Vice-President Cheney Makes the Case

In a speech yesterday, Vice-President Dick Cheney made the “two plank” WMD argument that I talked about in a previous post. Here is the relevant excerpt from the Vice-President’s speech (the parts in brackets are mine):

[1st Plank] Although our coalition has not found WMD stockpiles in Iraq, I repeat that we never had the burden of proof; Saddam Hussein did.
[2nd Plank] We operated on the best available intelligence gathered over a period of years and within a totalitarian society ruled by fear and secret police.

What this part of Cheny’s speech illustrates is that the Bush Administration’s WMD argument for the war had two planks. First, the administration argued that Iraq had failed to verify the destruction of its pre-1990 WMD stockpiles in violation of U.N. Security Council resolutions. Second, the administration argued that it had intelligence that indicated that Iraq was seeking to reconstitute its WMD programs, including is nuclear weapon program.

The first plank was a slam dunk. Everyone agreed and still agrees today that Saddam never accounted for all his old WMD stockpiles. Cheney argues that this plank by itself was a sufficient casus belli. The second plank is where the intelligence failures come in—failures that Cheney acknowledges “are plain enough in hindsight.” Nevertheless, Cheney is correct to claim that the war was justified on the basis of the first plank alone.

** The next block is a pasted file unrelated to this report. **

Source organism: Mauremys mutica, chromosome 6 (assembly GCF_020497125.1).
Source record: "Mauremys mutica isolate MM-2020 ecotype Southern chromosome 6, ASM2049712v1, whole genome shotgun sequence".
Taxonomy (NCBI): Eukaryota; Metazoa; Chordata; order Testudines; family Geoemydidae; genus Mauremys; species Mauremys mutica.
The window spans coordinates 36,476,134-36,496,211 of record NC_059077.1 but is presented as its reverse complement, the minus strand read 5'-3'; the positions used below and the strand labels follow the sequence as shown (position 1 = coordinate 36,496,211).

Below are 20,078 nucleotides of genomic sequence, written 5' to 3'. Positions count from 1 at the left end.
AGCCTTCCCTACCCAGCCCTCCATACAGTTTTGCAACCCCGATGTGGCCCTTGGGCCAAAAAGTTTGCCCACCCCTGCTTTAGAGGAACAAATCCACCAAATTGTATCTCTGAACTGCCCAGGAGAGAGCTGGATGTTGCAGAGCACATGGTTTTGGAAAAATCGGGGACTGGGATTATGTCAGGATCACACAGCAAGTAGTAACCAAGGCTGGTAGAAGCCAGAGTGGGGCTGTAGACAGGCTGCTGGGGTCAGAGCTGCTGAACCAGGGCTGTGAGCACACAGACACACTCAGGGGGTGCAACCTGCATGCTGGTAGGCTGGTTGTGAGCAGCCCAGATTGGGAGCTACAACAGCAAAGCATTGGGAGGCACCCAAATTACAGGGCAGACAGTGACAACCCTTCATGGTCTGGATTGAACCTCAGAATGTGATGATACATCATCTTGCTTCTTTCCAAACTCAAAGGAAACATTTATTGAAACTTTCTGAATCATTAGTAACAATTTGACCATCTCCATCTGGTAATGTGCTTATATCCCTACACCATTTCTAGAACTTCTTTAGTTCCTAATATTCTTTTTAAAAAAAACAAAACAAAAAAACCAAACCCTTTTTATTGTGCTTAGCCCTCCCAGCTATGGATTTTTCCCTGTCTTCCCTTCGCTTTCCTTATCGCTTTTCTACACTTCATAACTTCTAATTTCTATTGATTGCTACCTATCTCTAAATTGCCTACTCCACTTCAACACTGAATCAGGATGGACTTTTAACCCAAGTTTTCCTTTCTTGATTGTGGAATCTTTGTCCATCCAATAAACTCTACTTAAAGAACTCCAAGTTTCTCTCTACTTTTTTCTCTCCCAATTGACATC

The Bush administration needs to re-educate the American public about how it made the case for war in 2002 and early 2003. Vice-President Cheney is right on the mark in arguing that the “burden of proof” was on Saddam Hussein to comply with U.N. resolutions (which he never did). Yet the President himself is going to have to make this case himself if he desires to penetrate popular public opinion.


  • Denny Burk

    Dear Jody,

    Thanks for the comment. I do think the war was justified on the first plank alone. Especially since the first plank was the legal premise in the U.N. The U.N. didn’t pass resolution 486 because of our intelligence estimates. As a matter of fact, 486 came in late 2002. Colin Powell didn’t argue his case in the U.N. until early 2003.

    For more on this, you have to read the previous post that I linked at the beginning of this article.


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